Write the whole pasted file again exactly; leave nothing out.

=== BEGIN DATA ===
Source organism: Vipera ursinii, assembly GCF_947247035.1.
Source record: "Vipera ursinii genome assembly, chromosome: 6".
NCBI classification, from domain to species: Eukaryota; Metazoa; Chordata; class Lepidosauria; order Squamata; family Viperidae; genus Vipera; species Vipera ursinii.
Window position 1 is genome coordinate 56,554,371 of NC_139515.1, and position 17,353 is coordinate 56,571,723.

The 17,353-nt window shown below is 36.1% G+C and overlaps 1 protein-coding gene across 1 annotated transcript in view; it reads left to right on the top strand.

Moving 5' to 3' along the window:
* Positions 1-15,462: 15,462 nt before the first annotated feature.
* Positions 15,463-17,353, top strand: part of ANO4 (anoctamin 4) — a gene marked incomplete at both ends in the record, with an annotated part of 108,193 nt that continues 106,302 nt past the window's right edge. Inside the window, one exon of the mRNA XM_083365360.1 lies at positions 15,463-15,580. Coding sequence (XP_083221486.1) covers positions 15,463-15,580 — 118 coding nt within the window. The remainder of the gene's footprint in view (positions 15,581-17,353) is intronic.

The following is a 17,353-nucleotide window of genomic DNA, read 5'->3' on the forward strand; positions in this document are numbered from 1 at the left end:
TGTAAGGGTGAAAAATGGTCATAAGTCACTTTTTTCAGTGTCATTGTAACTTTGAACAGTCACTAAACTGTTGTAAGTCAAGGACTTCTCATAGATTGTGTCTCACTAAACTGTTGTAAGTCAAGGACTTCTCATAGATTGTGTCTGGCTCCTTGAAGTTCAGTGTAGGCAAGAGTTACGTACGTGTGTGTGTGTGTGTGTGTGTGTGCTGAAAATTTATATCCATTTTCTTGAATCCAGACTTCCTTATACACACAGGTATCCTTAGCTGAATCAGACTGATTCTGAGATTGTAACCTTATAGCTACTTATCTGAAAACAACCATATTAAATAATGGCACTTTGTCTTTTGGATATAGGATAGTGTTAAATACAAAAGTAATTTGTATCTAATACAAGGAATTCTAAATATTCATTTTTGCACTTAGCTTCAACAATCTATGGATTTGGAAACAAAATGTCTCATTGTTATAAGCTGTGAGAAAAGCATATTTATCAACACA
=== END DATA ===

Source organism: Vipera ursinii, assembly GCF_947247035.1.
Source record: "Vipera ursinii genome assembly, chromosome: 6".
NCBI classification, from domain to species: Eukaryota; Metazoa; Chordata; class Lepidosauria; order Squamata; family Viperidae; genus Vipera; species Vipera ursinii.
Window position 1 is genome coordinate 56,554,371 of NC_139515.1, and position 17,353 is coordinate 56,571,723.

The 17,353-nt window shown below is 36.1% G+C and overlaps 1 protein-coding gene across 1 annotated transcript in view; it reads left to right on the top strand.

Moving 5' to 3' along the window:
* Positions 1-15,462: 15,462 nt before the first annotated feature.
* Positions 15,463-17,353, top strand: part of ANO4 (anoctamin 4) — a gene marked incomplete at both ends in the record, with an annotated part of 108,193 nt that continues 106,302 nt past the window's right edge. Inside the window, one exon of the mRNA XM_083365360.1 lies at positions 15,463-15,580. Coding sequence (XP_083221486.1) covers positions 15,463-15,580 — 118 coding nt within the window. The remainder of the gene's footprint in view (positions 15,581-17,353) is intronic.

The following is a 17,353-nucleotide window of genomic DNA, read 5'->3' on the forward strand; positions in this document are numbered from 1 at the left end:
TGTAAGGGTGAAAAATGGTCATAAGTCACTTTTTTCAGTGTCATTGTAACTTTGAACAGTCACTAAACTGTTGTAAGTCAAGGACTTCTCATAGATTGTGTCTCACTAAACTGTTGTAAGTCAAGGACTTCTCATAGATTGTGTCTGGCTCCTTGAAGTTCAGTGTAGGCAAGAGTTACGTACGTGTGTGTGTGTGTGTGTGTGTGTGCTGAAAATTTATATCCATTTTCTTGAATCCAGACTTCCTTATACACACAGGTATCCTTAGCTGAATCAGACTGATTCTGAGATTGTAACCTTATAGCTACTTATCTGAAAACAACCATATTAAATAATGGCACTTTGTCTTTTGGATATAGGATAGTGTTAAATACAAAAGTAATTTGTATCTAATACAAGGAATTCTAAATATTCATTTTTGCACTTAGCTTCAACAATCTATGGATTTGGAAACAAAATGTCTCATTGTTATAAGCTGTGAGAAAAGCATATTTATCAACACA